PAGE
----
Ironically, the only thing stopping Taiwan from giving up the Republic of China name entirely is… China. Beijing would throw a fit (and maybe a few missiles) if Taiwan ever removed “China” from its official name. Yet little by little, as with its internet domain, Taiwan is giving up any pretense of being Chinese. The vestigial mainland seats were removed from its legislature in 1991. Its maps and tourism posters show only the island of Taiwan. It maintains its expansive Chinese-heritage claims to the South China Sea, but without much conviction. Slowly but inexorably, Taiwan is going its own way.
More than 90 percent of Taiwan’s current population was born after the end of the Chinese Civil War in 1949, and fewer than 2 percent were adults when the two Chinas parted ways. Most of those who were adults in Taiwan back then actually grew up Japanese: The island was ruled from Tokyo between 1895 and 1945. In fact, Taiwan has only been governed from the mainland for five of the last 125 years, and even during that short period, the mainland-based KMT authorities managed to massacre tens of thousands of Taiwanese civilians. Whatever the legal status of Taiwan, its moral connection to China is tenuous at best.
Today, surveys suggest that 56.9 percent of Taiwan’s people consider themselves to be solely Taiwanese, with a further 36.5 percent identifying as both Taiwanese and Chinese. Only a residual 3.6 percent identify as solely Chinese (with the remainder declining to respond).
There is no debating the fact that Taiwan draws its culture mainly from China. But Taiwan is not China, any more than Austria is Germany or the United States is England. Like everywhere else in the world, Taiwan has a complex history. China is a big part of that history, but it makes up a smaller and smaller part of Taiwan’s present. The days when China could consider Taiwan its so-called little brother, a mere appendage of Fujian province across the strait, are over. Taiwan has grown up—and is ready to move out.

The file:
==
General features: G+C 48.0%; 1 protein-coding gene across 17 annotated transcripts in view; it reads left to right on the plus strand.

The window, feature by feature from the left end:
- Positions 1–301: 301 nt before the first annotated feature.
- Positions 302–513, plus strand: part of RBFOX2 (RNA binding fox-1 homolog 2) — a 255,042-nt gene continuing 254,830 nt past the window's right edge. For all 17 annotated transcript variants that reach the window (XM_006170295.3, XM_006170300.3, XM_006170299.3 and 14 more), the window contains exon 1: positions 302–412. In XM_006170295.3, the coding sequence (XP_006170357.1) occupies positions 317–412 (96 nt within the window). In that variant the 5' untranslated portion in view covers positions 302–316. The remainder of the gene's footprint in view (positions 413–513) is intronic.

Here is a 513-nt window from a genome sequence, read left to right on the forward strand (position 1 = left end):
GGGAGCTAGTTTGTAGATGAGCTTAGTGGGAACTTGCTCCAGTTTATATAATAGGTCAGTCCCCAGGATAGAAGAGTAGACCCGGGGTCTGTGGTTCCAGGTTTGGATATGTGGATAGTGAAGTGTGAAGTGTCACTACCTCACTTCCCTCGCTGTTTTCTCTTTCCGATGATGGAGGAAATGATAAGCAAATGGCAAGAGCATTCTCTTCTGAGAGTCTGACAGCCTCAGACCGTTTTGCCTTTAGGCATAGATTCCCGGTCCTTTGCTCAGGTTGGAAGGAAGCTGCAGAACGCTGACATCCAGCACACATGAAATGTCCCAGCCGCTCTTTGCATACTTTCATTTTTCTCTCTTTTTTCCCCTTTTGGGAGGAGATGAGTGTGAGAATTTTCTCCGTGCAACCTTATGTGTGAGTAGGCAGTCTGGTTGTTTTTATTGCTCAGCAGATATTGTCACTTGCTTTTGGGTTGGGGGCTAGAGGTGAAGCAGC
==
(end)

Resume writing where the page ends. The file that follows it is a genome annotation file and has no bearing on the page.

But after seven decades of de facto independence on both sides of the Taiwan Strait, the “One China” myth is wearing thin. Taiwan is never going to vote to become a province of China, and China is never going to invade Taiwan, one hopes. Although Chinese leaders have repeatedly left open the possibility that they might use military force to take over the island, China’s capacity to undertake such a logistically challenging amphibious assault is doubtful, to say the least. Threats of future hostility are no reason to keep a country of 24 million people in perpetual limbo. It’s high time for the world to recognize Taiwan as a member of the global community of nations. If not now, when?
Taiwan has not declared its independence, though the DPP maintains that the country is already independent. Either way, the most practical next step isn’t a formal declaration that throws down a gauntlet to an already-embattled China. It’s the simple recognition of realities on the ground through actions that treat Taiwan more like an ordinary country. No one can reasonably expect Washington to recognize Taipei out of some vague sense of historical responsibility. But the United States is now locked in an epic struggle with China to shape the character of the Pacific Basin for generations to come. Taiwan is a key node in pan-Asian technology and production networks. With Hong Kong’s autonomy now compromised, Taiwan may also become the last free media zone in the Chinese-speaking world.
The United States doesn’t need naval facilities or air force bases in Taiwan. Such trifles are the stuff of geopolitical fantasies, of overgrown boys playing at war by putting markers on maps. But the United States would benefit from seeing Taiwan’s autonomy put on a firmer footing. Obviously, nothing so dramatic as full U.S. diplomatic recognition of Taiwan is imminent, and little could realistically happen before the November elections. But—if Tsai asks for it—a gradual escalation of U.S.-Taiwan relations should be on the next American administration’s agenda in 2021.
In any case, the main benefits to the United States are to be gained from the process of recognizing Taiwan—from the slow but consistent ratcheting up of the diplomatic pressure on China—not from reaching the end goal of normalized relations.
Taiwan deserves to be a normal country. That’s not America’s problem, but the United States can use gradual steps toward the recognition of Taiwan to help it achieve larger goals such as economic liberalization and the promotion of human rights. Regional allies such as Japan and South Korea, as well as emerging partners such as India and Vietnam, can and should be brought into these efforts. Taiwan is not the only country being bullied by China. If the United States starts the wheels turning, it may find the rest of Asia bandwagoning on its side.